COOLIDGE — The historic former Kenilworth School has often shifted roles over the decades, and is once again in the process of changing tenants. The most likely outcome is that the building will switch from the Calvary Chapel church to the New Destiny Christian Center.

During its latest meeting, the Coolidge Unified School District board discussed the future of the property, first built in 1912, after its latest tenants moved out during the pandemic.

“The Calvary Chapel church were great tenants,” said Director of Business Services Alyssa Garrett. “It is in the best shape it can be. But they have since moved out. It’s a unique facility, but sitting vacant, that property is a liability to the district.”

Both Garrett and Superintendent Charie Wallace expressed a desire to lease the building to New Destiny Christian Center, which currently uses the cafeteria at the Coolidge Alternative Program. The district is currently planning to move the middle school program to the CAP school.

“They have been great tenants,” Garrett said of New Destiny. “They improved conditions, it is beautiful in that cafeteria, and they are very interested in relocating out to Kenilworth. I think that would be a great move for the district.”

In 2015, the property was appraised at $275,000. If the district did decide to sell, it would have to determine a new valuation. However, Coolidge voters already approved of the site’s potential sale. Wallace said that there are several interested potential buyers.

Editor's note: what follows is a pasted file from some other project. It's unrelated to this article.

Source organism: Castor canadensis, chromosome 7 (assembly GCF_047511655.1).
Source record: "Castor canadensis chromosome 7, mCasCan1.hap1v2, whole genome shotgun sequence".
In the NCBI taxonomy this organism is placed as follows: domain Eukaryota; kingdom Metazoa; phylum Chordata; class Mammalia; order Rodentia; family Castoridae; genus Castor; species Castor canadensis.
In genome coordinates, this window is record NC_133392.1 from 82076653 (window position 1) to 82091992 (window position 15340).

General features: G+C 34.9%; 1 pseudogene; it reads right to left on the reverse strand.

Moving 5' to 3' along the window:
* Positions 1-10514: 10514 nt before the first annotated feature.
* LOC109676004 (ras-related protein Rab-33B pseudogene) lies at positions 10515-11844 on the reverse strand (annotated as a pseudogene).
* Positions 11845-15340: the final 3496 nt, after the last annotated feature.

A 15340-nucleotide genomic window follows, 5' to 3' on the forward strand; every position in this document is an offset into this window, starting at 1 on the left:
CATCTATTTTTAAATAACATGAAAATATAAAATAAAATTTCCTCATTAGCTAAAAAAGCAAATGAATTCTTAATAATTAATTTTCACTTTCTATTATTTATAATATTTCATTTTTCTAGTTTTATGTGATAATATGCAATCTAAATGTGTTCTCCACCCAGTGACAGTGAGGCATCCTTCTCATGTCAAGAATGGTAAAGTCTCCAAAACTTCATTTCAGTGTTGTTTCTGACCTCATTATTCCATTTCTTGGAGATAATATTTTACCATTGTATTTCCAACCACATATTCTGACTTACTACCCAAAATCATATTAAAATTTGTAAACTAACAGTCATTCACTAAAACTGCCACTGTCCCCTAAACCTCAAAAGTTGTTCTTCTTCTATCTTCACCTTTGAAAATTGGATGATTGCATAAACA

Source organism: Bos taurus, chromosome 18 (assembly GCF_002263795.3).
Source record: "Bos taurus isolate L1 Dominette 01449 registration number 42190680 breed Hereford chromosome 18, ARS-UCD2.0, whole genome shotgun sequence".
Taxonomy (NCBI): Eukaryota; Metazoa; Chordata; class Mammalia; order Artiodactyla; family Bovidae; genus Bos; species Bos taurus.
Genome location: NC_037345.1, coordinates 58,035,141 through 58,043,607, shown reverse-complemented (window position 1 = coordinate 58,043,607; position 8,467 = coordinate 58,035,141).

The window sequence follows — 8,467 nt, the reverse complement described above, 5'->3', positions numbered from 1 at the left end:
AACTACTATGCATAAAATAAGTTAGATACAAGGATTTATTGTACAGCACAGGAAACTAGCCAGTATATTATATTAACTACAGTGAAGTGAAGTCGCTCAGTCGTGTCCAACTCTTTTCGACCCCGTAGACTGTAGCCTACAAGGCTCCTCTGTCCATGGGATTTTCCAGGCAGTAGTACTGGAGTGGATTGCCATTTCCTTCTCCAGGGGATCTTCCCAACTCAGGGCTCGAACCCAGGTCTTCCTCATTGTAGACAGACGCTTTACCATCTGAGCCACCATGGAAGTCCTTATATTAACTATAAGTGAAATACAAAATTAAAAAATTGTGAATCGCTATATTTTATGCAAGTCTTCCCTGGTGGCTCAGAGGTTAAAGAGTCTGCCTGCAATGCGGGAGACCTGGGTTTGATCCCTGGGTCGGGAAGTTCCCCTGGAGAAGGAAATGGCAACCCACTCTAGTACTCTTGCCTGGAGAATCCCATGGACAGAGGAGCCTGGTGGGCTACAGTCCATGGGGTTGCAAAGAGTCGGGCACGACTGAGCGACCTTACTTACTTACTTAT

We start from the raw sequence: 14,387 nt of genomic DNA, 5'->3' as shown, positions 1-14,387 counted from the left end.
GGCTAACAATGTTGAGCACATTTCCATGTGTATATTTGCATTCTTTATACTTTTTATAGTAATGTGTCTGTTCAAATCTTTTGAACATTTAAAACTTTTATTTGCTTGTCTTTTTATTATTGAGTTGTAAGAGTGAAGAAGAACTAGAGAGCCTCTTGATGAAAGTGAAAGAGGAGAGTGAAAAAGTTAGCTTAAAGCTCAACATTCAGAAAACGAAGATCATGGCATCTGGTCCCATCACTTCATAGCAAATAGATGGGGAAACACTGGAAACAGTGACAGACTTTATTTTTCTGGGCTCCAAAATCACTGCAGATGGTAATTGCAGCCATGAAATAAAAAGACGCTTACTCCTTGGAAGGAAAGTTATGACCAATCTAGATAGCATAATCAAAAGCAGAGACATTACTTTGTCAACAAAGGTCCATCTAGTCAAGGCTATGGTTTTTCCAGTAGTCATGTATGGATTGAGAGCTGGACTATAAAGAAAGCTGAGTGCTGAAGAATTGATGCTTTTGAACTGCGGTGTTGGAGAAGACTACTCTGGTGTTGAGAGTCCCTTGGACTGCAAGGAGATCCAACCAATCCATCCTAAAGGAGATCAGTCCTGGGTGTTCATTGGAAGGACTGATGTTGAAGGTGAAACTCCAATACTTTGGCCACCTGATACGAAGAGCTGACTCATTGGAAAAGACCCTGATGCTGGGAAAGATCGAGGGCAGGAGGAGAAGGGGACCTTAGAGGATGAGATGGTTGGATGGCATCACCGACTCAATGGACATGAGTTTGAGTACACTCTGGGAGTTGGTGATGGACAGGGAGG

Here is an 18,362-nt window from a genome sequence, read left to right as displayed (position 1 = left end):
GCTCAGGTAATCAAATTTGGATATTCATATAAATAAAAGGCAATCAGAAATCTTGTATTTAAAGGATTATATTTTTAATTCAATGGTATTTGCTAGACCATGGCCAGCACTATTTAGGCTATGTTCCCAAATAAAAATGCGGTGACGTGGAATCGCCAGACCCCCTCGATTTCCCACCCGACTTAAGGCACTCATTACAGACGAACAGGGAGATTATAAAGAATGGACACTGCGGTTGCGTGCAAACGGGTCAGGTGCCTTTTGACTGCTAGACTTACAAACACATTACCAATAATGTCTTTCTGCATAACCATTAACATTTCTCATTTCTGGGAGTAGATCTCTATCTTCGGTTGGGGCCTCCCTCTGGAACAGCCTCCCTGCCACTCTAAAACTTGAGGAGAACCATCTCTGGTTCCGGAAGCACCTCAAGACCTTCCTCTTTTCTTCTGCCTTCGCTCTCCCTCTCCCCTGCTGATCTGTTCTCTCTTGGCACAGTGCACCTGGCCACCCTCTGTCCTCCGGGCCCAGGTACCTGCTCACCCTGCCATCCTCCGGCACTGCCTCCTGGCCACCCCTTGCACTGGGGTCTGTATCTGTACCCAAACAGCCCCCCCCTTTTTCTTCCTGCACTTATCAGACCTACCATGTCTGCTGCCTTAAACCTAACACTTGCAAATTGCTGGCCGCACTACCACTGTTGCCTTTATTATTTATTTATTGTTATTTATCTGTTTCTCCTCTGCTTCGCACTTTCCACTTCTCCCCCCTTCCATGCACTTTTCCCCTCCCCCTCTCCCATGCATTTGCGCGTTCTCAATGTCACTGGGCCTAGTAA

Board member Linda Heath said it would “break my heart to have it sold off and become a subdivision.”

During a presentation on final budget revisions, Garrett noted that the district had lost 87 students since the beginning of the year, with enrollment dropping to below 2,000 overall.

As a result, the district reduced its expected budget by around $420,000. The district had already lost almost $1 million in funding due to enrollment drop-offs in 2020.

Garrett said that the district expected some of those students, who were not participating in online learning, to return for in-person classes, but that those numbers would not be known until later in the summer. According to Garrett, any budget increase from returning students would have to be reflected in the next school year.

The district is still eligible for COVID-19-related federal funding, for things such as social distancing requirements or nursing supplies.

As they do each year, the board recognized outgoing staff, many of them retiring after decades of service to the school district. They are: Carmen Quintero, second grade teacher at West School; Justin Flowers, teacher at the Coolidge Alternative Program; Carmen Navarro, a migrant teacher for the district; and Diana Mattingly, registrar at Coolidge High School and Coolidge Junior High School.

An administrative assistant at West Elementary, Mary Easley, was also recognized after resigning due to personal reasons. Wallace said the board was “sending positive thoughts her way” and described her as “a dedicated and committed employee.”

Students who received outstanding character awards are eighth grader Jessica Hernandez, seventh grader Aubryna Valenzuela, fifth grader Belen Carreto, fifth grader Mateo Longoria and second grader Jonathan Carrisalez.


Aaron Dorman is the Casa Grande reporter at PinalCentral, covering government, schools, business and more. He can be reached at

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